Worshipping ancestors - A fine tradition of Vietnam
An ancestral altar of Vietnamese people (Photo: VNA)
Worshipping ancestors, an
ancient Vietnamese tradition, is a ritual practice paying tribute to deceased
family members and reminding people of their roots.
Worshipping ancestors reflects the influence of
patriarchy and Confucianism on Vietnamese culture. Since Confucianism was
introduced to Vietnam during the Chinese domination, filial piety, the most fundamental of Confucian values, has been
very much appreciated in Vietnamese families.
Accordingly, children are obliged to
respect their parents in life and to remember them after they die. The practice
of ancestor worship is thus an expression of “filial piety” toward deceased
parents, relatives and ancestors.
People even had to worship five generations of
ancestors in accordance with the Hong Duc legal code, which was adopted by the
Le Dynasty during the 15th century.
Most Vietnamese families today have an ancestral altar
placed in a prominent place of the house. It is set with ancestral tablets and
pictures, together with an incense burner bowl in the centre as a symbol of the
stars. Inside the bowl usually stands a circular incense stick that represents
the universe. Two candles are placed on the sides of the altar to embody the
sun (left) and the moon (right).
On special occasions like ancestors’ death anniversaries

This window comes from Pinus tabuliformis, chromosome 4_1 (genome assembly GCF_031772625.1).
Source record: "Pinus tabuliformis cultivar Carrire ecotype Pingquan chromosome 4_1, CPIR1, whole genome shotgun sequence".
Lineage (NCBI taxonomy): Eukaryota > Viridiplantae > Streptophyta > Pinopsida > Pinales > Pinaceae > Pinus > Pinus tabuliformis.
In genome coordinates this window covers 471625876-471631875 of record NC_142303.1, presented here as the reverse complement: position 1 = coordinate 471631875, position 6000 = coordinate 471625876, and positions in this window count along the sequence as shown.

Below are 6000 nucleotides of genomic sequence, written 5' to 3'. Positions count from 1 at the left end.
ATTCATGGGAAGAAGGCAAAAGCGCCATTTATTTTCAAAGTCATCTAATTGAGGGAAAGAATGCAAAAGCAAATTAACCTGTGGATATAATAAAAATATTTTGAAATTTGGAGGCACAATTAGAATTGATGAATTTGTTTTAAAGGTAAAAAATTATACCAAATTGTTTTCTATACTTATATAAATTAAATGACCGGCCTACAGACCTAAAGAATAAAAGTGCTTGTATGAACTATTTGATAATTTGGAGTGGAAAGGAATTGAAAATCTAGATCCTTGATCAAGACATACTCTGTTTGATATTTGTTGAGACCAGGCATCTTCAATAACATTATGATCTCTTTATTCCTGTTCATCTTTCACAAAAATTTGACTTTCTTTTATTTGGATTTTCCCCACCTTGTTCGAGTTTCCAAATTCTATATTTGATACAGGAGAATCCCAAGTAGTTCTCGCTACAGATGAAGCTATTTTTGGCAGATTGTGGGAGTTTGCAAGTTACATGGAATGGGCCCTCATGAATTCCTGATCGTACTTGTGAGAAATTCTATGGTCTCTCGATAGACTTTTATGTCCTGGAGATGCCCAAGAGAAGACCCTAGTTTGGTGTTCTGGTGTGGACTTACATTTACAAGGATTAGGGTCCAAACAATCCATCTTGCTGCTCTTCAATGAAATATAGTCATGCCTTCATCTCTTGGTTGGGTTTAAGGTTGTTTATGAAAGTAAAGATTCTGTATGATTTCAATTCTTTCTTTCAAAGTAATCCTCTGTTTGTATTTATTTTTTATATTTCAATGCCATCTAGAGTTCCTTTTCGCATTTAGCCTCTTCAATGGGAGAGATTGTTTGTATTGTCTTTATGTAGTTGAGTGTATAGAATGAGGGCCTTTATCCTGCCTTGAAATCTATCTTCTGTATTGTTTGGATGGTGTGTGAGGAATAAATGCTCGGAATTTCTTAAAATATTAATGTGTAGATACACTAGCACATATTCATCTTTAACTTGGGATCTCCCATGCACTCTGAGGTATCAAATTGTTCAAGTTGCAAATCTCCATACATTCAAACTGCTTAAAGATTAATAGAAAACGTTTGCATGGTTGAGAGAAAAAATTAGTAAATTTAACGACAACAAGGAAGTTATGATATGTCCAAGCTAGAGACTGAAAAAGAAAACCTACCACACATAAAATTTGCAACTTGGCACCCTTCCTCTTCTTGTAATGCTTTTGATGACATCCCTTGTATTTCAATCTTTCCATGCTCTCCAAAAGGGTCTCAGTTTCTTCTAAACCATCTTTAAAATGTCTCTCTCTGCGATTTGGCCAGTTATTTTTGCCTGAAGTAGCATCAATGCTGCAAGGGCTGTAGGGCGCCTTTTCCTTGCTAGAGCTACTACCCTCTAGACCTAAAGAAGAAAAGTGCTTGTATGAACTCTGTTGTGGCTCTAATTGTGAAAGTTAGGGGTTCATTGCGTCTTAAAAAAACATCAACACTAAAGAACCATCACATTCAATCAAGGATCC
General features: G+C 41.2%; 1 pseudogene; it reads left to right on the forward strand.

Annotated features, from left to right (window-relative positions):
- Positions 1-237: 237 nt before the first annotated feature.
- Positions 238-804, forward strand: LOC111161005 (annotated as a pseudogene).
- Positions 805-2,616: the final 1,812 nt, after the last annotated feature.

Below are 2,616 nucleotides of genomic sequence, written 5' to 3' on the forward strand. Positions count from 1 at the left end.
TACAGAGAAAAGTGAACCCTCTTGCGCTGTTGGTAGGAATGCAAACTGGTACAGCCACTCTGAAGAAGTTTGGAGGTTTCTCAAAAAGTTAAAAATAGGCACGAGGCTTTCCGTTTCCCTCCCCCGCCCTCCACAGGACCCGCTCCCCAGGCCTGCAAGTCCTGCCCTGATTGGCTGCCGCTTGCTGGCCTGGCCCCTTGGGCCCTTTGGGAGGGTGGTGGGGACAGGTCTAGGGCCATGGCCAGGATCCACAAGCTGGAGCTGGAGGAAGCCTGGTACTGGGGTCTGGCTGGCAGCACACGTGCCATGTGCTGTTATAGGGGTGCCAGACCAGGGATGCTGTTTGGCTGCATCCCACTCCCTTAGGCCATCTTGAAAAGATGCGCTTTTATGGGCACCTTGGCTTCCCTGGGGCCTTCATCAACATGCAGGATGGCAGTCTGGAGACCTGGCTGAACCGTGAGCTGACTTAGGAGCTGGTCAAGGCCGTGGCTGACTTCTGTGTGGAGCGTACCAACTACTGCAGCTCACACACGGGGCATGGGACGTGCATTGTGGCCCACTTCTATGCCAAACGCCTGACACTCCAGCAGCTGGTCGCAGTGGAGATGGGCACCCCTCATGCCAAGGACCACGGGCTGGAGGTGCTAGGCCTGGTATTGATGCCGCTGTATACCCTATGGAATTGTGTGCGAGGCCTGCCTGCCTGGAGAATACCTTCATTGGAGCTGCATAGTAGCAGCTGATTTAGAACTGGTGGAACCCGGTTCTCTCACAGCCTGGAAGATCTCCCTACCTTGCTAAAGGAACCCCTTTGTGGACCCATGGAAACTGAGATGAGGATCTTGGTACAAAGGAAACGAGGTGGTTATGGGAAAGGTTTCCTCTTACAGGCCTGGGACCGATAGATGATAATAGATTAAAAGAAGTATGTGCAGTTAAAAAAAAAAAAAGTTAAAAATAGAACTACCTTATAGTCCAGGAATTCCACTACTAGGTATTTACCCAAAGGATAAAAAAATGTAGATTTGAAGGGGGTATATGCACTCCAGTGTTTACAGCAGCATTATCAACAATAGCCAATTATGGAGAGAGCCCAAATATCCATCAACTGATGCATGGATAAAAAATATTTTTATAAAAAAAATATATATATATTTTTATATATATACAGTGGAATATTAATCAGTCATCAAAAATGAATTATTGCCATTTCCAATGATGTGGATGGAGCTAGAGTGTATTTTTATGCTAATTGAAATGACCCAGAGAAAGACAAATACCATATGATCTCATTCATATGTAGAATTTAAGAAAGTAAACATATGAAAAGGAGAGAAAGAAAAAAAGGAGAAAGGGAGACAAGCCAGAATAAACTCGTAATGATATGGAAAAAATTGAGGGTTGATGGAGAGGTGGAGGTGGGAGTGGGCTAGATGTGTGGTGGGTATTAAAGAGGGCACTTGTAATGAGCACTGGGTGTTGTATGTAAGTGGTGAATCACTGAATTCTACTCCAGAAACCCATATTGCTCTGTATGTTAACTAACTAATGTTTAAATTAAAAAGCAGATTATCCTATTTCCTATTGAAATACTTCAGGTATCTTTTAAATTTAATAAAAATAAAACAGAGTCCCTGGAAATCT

or the Lunar New Year, special rites are performed to communicate with the
dead. The rites consist of making offerings of fruits, foods and wine; lighting
the candles; and burning incense before praying in front of the altar.
Tet, or Lunar New Year, is the most important festival
of the year for Vietnamese people and a time for family reunions. It is an
opportunity for descendants to invite the souls of their ancestors to join the
family’s Tet celebration.
On these days, every home has a tray filled with five
types of fruits placed on the ancestral altar. The fruits may include a bunch
of bananas, pomelo, persimmon, pear and tangerine in different colours to
represent the desire for “phu” (prosperity), “quy” (notability), “tho”
(longevity), “khang” (health) and “ninh” (peace).
The altar may also be decorated with a branch of peach
blossoms in warm pink to drive away evil spirits and bad luck.
The ancestral altar occupies a prominent place in
every Vietnamese home, no matter whether the family is rich or poor. It is a
manifestation of the country’s culture that shows its respect for both the past
and the future.-VNA